The American Council on Education (ACE) recently announced that Paul Patrick, chief of staff for College of Charleston President Andrew T. Hsu, has been named an ACE Fellow for the 2022–23 academic year. Following nomination by the senior administration of their institutions and a rigorous application process, 46 fellows were selected this year.

“It’s an incredible opportunity,” says Patrick, who has been with the College for almost eight years. “President Hsu was an ACE Fellow, and he still today pulls from experiences with the program. While I was able to work for all state schools when I worked at the Statehouse, my perspective in higher education is most formed by my time here at the College. This fellowship will afford me the ability to gain a boarder view and see how other campuses are approaching many of the same issues we are currently working on here at CofC.”

Established in 1965, the ACE Fellows Program is designed to strengthen institutions and leadership in U.S. higher education by identifying and preparing faculty and staff for senior positions in college and university administration through its distinctive and intensive nominator-driven, cohort-based mentorship model. About 2,500 higher education leaders have participated in the ACE Fellows Program over the past five decades, and more than 80% of the fellows have gone on to serve as senior leaders of colleges and universities.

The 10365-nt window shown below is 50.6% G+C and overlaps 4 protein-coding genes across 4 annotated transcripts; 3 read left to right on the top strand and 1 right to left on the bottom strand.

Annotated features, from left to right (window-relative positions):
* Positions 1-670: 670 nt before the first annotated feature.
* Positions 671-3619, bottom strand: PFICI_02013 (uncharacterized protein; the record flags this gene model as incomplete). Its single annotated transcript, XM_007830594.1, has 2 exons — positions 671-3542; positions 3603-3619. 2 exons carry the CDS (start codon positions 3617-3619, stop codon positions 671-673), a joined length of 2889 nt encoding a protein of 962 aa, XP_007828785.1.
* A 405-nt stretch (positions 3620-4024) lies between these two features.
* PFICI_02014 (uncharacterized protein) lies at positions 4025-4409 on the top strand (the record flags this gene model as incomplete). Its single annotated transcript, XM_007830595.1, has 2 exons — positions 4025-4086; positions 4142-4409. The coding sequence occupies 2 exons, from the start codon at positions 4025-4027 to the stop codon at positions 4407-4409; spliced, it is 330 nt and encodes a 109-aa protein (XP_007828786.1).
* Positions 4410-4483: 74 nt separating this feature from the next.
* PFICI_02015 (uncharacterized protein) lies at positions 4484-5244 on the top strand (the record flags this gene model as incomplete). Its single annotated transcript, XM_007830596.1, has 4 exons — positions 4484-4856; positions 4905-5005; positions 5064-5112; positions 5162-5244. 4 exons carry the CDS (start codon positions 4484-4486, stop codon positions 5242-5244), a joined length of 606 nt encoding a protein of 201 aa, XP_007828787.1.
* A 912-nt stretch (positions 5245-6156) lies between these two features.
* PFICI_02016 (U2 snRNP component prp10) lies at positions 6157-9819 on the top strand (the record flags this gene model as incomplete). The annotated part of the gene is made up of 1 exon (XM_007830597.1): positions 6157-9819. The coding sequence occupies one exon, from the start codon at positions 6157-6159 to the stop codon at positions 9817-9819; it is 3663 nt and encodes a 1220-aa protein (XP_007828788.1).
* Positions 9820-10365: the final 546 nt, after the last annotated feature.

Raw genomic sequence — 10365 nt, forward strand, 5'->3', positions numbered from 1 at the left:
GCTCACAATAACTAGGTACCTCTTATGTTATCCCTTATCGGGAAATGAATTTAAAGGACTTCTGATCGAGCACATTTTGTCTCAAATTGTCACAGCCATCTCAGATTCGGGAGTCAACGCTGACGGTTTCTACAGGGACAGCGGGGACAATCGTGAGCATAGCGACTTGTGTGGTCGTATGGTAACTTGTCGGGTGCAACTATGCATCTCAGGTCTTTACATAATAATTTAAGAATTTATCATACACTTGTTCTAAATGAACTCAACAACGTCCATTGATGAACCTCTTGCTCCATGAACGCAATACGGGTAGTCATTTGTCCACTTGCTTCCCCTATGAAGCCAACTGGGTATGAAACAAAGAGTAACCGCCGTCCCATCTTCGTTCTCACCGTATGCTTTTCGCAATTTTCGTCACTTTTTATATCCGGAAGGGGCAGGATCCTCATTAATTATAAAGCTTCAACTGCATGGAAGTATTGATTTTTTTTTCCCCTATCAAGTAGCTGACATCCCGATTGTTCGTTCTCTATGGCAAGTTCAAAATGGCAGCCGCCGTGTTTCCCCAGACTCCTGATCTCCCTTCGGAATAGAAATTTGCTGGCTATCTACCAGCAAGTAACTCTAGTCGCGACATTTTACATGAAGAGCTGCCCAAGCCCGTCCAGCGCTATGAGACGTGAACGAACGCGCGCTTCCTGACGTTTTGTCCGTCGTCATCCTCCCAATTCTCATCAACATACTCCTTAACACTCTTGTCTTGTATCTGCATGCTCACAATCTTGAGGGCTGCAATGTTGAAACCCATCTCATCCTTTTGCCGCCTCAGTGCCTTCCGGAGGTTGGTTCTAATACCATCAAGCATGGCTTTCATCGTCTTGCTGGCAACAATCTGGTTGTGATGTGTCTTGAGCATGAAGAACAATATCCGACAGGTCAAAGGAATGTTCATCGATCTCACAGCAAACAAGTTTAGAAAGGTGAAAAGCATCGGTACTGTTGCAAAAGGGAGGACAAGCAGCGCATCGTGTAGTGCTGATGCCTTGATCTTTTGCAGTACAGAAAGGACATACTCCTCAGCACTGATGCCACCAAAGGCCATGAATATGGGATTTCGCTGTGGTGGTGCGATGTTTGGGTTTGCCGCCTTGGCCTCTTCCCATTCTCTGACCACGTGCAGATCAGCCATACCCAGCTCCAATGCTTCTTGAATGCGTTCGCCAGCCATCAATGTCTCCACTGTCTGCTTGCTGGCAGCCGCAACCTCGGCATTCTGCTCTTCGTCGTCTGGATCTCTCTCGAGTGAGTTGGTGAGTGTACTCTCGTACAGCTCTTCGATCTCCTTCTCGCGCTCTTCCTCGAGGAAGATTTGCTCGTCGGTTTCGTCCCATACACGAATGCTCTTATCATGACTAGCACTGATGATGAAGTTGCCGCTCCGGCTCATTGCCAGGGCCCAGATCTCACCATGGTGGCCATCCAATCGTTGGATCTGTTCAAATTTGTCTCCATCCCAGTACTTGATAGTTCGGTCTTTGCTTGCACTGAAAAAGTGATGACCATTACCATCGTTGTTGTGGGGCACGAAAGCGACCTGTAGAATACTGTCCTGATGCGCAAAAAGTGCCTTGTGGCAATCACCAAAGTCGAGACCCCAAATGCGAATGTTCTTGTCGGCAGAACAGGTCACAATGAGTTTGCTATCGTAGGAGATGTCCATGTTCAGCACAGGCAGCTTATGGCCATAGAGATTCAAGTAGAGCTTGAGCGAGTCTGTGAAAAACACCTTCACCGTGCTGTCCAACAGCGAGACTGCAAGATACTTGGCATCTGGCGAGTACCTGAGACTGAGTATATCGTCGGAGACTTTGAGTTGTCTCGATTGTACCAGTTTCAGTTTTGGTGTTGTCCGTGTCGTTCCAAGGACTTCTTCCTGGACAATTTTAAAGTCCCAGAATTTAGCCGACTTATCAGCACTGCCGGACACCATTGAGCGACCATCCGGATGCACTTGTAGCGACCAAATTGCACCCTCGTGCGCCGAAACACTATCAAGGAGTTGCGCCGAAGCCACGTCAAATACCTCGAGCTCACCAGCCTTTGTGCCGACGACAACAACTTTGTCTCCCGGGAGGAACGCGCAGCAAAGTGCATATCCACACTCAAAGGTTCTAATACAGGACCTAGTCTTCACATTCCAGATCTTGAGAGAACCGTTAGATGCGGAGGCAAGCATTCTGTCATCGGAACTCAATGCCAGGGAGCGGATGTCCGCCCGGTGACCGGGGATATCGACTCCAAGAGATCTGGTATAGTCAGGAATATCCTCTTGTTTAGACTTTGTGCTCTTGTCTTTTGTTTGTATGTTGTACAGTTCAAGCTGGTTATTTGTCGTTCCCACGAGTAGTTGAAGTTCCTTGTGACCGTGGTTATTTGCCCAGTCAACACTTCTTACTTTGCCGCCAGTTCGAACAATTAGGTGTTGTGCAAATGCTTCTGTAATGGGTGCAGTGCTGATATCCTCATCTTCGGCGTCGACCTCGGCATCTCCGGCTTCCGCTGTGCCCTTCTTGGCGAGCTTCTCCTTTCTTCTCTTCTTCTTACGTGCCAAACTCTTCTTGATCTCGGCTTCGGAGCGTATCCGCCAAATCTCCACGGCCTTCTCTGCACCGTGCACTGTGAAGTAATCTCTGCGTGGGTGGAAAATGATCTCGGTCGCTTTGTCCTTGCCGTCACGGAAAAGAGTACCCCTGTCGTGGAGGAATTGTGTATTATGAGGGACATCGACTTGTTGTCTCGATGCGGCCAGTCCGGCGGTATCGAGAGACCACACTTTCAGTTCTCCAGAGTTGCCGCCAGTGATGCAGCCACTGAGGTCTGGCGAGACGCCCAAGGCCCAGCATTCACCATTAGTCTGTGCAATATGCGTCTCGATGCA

“The ACE Fellows Program embodies ACE’s goal of enriching the capacity of agile leaders to problem-solve and innovate, and it fuels the expansion of a talented and diverse higher education leadership pipeline,” says ACE President Ted Mitchell. “Fellows continue to excel in prominent leadership roles, and the potential of this new cohort to bring strong leadership to institutions across America greatly excites me.”

The program, which starts in August 2022, condenses years of on-the-job experience and skills development into a single year through a combination of retreats, interactive learning opportunities, visits to campuses and other higher education–related organizations, and placement at another higher education institution. During the placement, fellows observe and work with the president and other senior officers at their host institution, attend decision-making meetings and focus on issues of interest. Fellows also conduct projects of pressing concern for their home institution and seek to implement their findings upon completion of the fellowship placement.

At the conclusion of the fellowship year, fellows return to their home institution with a network of peers across the country and abroad as well as new knowledge and skills that contribute to capacity-building efforts.

President Hsu, who was an ACE Fellow in 2008 while he was the associate dean of engineering at Indiana University–Purdue University Indianapolis, encouraged Patrick to apply.

“Hardly a week goes by in which he does not mention something about what he learned through the program,” says Patrick.